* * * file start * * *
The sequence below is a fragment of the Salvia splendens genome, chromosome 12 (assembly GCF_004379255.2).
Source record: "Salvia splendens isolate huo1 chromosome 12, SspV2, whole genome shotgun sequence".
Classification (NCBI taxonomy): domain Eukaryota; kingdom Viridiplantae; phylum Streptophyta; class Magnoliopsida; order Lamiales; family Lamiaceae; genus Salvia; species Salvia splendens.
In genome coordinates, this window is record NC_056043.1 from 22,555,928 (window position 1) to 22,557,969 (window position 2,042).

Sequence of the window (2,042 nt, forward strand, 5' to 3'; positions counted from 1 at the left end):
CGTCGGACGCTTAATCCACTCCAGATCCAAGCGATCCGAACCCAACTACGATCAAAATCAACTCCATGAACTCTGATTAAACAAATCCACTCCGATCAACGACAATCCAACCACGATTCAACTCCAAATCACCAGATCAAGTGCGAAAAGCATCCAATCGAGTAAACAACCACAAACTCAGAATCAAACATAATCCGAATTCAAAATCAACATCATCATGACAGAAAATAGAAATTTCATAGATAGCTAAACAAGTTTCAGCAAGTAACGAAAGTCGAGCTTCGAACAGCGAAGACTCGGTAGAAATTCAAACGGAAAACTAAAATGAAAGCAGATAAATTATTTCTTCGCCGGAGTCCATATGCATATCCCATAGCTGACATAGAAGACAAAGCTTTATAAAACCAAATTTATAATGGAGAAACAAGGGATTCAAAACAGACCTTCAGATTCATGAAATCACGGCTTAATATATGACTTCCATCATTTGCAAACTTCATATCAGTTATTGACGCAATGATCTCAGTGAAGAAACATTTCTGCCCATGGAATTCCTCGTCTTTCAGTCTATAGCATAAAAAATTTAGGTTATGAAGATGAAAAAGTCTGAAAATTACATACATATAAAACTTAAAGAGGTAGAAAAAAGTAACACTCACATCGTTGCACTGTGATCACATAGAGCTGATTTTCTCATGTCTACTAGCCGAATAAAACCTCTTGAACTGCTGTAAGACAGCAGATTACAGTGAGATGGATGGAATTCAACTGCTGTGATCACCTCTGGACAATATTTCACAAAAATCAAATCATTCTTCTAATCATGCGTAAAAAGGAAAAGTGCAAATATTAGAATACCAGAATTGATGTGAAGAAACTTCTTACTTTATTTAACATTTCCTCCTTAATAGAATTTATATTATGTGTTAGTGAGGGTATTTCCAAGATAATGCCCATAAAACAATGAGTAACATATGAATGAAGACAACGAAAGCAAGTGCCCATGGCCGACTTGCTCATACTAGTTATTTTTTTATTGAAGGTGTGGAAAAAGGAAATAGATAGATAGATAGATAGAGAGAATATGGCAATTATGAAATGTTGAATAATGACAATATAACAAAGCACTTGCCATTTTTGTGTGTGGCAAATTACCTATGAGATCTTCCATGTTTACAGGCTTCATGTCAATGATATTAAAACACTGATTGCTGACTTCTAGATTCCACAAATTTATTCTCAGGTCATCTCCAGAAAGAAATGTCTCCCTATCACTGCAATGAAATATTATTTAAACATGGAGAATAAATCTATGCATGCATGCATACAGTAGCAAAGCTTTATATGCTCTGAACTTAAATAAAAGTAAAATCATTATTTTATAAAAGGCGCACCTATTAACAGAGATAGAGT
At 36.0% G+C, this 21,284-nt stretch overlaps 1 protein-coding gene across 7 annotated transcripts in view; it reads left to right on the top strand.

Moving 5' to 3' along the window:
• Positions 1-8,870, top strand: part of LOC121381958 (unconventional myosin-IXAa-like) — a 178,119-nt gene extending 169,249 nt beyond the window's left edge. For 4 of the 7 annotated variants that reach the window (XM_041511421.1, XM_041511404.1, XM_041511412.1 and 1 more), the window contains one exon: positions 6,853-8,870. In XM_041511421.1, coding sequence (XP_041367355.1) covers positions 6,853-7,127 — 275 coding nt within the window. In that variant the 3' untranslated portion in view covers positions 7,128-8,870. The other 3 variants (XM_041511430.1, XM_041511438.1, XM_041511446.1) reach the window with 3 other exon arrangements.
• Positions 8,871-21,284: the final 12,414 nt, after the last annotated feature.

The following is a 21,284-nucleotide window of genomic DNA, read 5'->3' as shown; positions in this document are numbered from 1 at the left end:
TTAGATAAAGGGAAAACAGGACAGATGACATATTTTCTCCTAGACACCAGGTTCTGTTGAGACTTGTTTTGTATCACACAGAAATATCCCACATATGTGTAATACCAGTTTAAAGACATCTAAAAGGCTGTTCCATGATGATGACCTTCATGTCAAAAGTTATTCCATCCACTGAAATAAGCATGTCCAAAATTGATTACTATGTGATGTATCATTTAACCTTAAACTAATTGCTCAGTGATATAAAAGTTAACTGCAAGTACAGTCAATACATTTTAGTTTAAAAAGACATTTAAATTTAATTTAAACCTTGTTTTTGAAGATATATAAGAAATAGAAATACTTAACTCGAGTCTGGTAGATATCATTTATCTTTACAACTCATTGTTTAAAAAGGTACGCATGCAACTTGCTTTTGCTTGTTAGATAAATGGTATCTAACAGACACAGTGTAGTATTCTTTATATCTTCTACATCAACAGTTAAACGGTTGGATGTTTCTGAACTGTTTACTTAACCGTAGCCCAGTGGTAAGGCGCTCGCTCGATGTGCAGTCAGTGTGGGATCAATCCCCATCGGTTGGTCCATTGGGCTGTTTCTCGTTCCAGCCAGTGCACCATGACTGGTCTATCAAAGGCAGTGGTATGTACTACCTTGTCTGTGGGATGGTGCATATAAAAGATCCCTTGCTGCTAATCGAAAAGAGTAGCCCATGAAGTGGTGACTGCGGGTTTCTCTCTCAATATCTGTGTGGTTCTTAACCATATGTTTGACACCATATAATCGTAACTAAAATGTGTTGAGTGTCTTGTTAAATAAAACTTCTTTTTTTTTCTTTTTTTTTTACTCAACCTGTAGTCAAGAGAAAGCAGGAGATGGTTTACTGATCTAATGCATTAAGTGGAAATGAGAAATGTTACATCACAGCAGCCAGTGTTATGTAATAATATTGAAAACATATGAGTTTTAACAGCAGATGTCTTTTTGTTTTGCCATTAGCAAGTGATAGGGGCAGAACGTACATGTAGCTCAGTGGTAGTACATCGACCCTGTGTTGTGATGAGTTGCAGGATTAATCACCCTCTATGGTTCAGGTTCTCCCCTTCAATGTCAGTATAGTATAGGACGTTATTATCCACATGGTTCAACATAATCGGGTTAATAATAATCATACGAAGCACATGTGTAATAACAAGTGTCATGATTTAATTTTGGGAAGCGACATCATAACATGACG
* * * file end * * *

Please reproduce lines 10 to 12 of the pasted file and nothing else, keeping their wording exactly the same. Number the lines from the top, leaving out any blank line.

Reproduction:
• Positions 8,871-21,284: the final 12,414 nt, after the last annotated feature.

The following is a 21,284-nucleotide window of genomic DNA, read 5'->3' as shown; positions in this document are numbered from 1 at the left end:
TTAGATAAAGGGAAAACAGGACAGATGACATATTTTCTCCTAGACACCAGGTTCTGTTGAGACTTGTTTTGTATCACACAGAAATATCCCACATATGTGTAATACCAGTTTAAAGACATCTAAAAGGCTGTTCCATGATGATGACCTTCATGTCAAAAGTTATTCCATCCACTGAAATAAGCATGTCCAAAATTGATTACTATGTGATGTATCATTTAACCTTAAACTAATTGCTCAGTGATATAAAAGTTAACTGCAAGTACAGTCAATACATTTTAGTTTAAAAAGACATTTAAATTTAATTTAAACCTTGTTTTTGAAGATATATAAGAAATAGAAATACTTAACTCGAGTCTGGTAGATATCATTTATCTTTACAACTCATTGTTTAAAAAGGTACGCATGCAACTTGCTTTTGCTTGTTAGATAAATGGTATCTAACAGACACAGTGTAGTATTCTTTATATCTTCTACATCAACAGTTAAACGGTTGGATGTTTCTGAACTGTTTACTTAACCGTAGCCCAGTGGTAAGGCGCTCGCTCGATGTGCAGTCAGTGTGGGATCAATCCCCATCGGTTGGTCCATTGGGCTGTTTCTCGTTCCAGCCAGTGCACCATGACTGGTCTATCAAAGGCAGTGGTATGTACTACCTTGTCTGTGGGATGGTGCATATAAAAGATCCCTTGCTGCTAATCGAAAAGAGTAGCCCATGAAGTGGTGACTGCGGGTTTCTCTCTCAATATCTGTGTGGTTCTTAACCATATGTTTGACACCATATAATCGTAACTAAAATGTGTTGAGTGTCTTGTTAAATAAAACTTCTTTTTTTTTCTTTTTTTTTTACTCAACCTGTAGTCAAGAGAAAGCAGGAGATGGTTTACTGATCTAATGCATTAAGTGGAAATGAGAAATGTTACATCACAGCAGCCAGTGTTATGTAATAATATTGAAAACATATGAGTTTTAACAGCAGATGTCTTTTTGTTTTGCCATTAGCAAGTGATAGGGGCAGAACGTACATGTAGCTCAGTGGTAGTACATCGACCCTGTGTTGTGATGAGTTGCAGGATTAATCACCCTCTATGGTTCAGGTTCTCCCCTTCAATGTCAGTATAGTATAGGACGTTATTATCCACATGGTTCAACATAATCGGGTTAATAATAATCATACGAAGCACATGTGTAATAACAAGTGTCATGATTTAATTTTGGGAAGCGACATCATAACATGACG